Notes

If you don’t want to make your own cream of mushroom soup, simply use 1 or 2 cans of the stuff. I don’t love it, but many do. 

Nutrition

Calories: 595kcal | Carbohydrates: 39g | Protein: 35g | Fat: 34g | Saturated Fat: 15g | Polyunsaturated Fat: 5g | Monounsaturated Fat: 10g | Cholesterol: 141mg | Sodium: 741mg | Potassium: 857mg | Fiber: 5g | Sugar: 3g | Vitamin A: 835IU | Vitamin C: 19mg | Calcium: 170mg | Iron: 5mg

Nutrition information is automatically calculated, so should only be used as an approximation.

Tried this recipe? Tag me today!Mention @huntgathercook or tag #hankshaw!

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About Hank Shaw

Hey there. Welcome to Hunter Angler Gardener Cook, the internet’s largest source of recipes and know-how for wild foods. I am a chef, author, and yes, hunter, angler, gardener, forager and cook. Follow me on Instagram and on Facebook.

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33 Comments

  1. A recipe I will have to try. Sounds tasty. I like that it is served on a classic Stangl dish. You must of brought it from Jersey!
    A fellow Jersey boy who got his Stangl from his grandmother

  2. Doctored it up a bit using a chorizo elk burger mix and ingredients we had around. Turned out very good. To me it’s really a shepherd’s pie with tater tots. I’ll be passing this recipe around if that’s ok.

  3. This recipe is fantastic! The homemade cream of mushroom was amazing and totally worth the effort. I’m in southeast Michigan and never had this dish before but it pleased everyone at our table (even those who despise mushrooms ?).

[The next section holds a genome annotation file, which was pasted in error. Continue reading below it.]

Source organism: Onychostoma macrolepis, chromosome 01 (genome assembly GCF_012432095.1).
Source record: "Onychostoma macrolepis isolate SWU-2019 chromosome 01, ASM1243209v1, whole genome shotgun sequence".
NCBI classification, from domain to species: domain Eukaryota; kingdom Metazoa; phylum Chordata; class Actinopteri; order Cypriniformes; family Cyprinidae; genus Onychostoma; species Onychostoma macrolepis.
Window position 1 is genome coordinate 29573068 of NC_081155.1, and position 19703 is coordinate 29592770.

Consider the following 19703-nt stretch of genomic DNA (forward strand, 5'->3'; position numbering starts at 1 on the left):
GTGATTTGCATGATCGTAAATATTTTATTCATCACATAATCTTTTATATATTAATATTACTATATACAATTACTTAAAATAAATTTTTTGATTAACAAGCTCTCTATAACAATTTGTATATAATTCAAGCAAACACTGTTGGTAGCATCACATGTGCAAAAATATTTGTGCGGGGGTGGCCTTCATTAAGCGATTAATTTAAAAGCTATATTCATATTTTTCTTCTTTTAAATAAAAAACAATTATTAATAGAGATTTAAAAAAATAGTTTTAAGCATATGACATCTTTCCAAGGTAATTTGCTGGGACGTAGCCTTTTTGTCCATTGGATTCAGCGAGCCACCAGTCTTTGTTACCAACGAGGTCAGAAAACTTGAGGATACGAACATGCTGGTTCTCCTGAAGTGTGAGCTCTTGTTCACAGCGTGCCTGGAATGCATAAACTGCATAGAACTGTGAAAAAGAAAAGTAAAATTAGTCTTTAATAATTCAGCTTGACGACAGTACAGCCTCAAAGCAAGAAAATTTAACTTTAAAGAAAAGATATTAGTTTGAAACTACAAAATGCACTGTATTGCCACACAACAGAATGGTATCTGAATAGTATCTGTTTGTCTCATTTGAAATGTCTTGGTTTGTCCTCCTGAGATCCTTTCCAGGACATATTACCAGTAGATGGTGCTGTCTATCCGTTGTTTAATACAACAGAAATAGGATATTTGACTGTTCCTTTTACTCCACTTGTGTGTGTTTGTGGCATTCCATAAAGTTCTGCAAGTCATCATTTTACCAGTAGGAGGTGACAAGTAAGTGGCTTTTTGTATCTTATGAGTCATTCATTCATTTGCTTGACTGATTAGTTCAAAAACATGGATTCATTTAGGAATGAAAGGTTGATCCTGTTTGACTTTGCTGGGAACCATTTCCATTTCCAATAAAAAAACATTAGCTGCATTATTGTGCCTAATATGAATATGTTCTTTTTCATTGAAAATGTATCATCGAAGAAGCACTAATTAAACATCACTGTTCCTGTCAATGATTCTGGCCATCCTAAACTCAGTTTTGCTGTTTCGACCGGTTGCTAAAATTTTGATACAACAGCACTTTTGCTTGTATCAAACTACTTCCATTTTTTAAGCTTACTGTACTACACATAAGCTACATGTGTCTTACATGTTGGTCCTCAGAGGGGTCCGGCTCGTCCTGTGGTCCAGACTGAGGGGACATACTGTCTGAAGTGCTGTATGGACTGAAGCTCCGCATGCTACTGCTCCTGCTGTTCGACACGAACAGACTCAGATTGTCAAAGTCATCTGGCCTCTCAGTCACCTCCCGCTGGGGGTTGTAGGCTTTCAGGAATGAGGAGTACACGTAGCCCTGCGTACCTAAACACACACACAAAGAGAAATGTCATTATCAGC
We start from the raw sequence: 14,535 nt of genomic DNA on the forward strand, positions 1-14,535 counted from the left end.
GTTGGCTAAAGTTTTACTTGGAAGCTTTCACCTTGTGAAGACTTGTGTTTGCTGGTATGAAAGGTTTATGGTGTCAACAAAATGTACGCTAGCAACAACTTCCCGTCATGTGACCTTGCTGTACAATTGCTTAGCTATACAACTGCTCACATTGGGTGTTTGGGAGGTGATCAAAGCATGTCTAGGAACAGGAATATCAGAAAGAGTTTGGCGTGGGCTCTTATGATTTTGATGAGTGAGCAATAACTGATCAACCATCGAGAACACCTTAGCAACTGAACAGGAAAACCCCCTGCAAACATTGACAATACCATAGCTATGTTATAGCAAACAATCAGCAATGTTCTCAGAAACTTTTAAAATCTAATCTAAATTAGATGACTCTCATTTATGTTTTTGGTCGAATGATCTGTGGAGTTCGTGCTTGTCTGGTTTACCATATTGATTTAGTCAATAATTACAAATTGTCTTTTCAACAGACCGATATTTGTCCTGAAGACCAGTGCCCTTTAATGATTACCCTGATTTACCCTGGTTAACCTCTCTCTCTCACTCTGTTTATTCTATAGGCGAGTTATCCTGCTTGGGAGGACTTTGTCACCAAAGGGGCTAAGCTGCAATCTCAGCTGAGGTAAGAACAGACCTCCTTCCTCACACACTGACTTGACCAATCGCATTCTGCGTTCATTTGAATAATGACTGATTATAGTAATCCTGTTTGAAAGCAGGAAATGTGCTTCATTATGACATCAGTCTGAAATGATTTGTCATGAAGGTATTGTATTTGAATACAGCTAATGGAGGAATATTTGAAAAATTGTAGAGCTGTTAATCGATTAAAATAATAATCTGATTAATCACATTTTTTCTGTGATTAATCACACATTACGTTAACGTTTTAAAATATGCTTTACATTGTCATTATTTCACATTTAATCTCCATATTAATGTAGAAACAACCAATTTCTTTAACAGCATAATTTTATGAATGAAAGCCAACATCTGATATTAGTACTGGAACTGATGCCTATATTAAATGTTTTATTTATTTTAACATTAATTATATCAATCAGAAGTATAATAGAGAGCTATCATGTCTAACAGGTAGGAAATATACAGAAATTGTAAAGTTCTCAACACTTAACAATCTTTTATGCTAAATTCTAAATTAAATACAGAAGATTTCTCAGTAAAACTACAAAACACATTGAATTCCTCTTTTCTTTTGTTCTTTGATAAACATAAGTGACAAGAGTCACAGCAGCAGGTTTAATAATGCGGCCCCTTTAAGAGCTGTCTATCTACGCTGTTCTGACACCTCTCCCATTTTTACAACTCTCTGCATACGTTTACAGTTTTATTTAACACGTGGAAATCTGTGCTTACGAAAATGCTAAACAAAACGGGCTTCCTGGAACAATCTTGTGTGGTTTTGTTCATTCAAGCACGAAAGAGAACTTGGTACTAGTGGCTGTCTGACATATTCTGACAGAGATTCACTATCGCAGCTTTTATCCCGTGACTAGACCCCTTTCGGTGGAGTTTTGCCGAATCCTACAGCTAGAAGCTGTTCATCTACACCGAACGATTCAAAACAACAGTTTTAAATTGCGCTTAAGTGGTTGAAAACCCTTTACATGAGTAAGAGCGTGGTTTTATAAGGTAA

4. I made this with ground Elk, 50% herbs de Provance, 50% marjoram and dried Chanterelles. I served io with a bottle of Shiraz. I was delicious. I cooked it for 60 minutes, the last 15 on the air fryer setting on my oven. The tots were nice and crispy. It was a big hit. I loved your comment about Ole and Lena as did my Minnesota and Wisconsin friends.
    Thanks Hank. Your recipes never fail to please my dinner guests,

  5. I made this for a potluck with venison and grass fed beef and dried shitake mushrooms we grew. It was a big hit. We are in New England and only one person at the supper had heard of Hotdish. I will make it with bison next time since I am out of venison now. Thanks Hank!

  6. Thanks! Love your recipes, I will be trying this one today!
    Since you are doing Minnesota now, when can we expect a Lutefisk recipe??

  7. Could this be made with leftover cooked meat? Is that historical? I have a lot of frozen smoked chuck roast to use up. (When the smoker has 4 racks you don’t use just two!) Peas sound good. (Maybe add carrots) Would the mushroom soup be the wrong thing? Is it substituting for mashed potatoes? The Chuck Roast has enough smoke on it to still come through the soup. (7+ Hours Oak the whole time)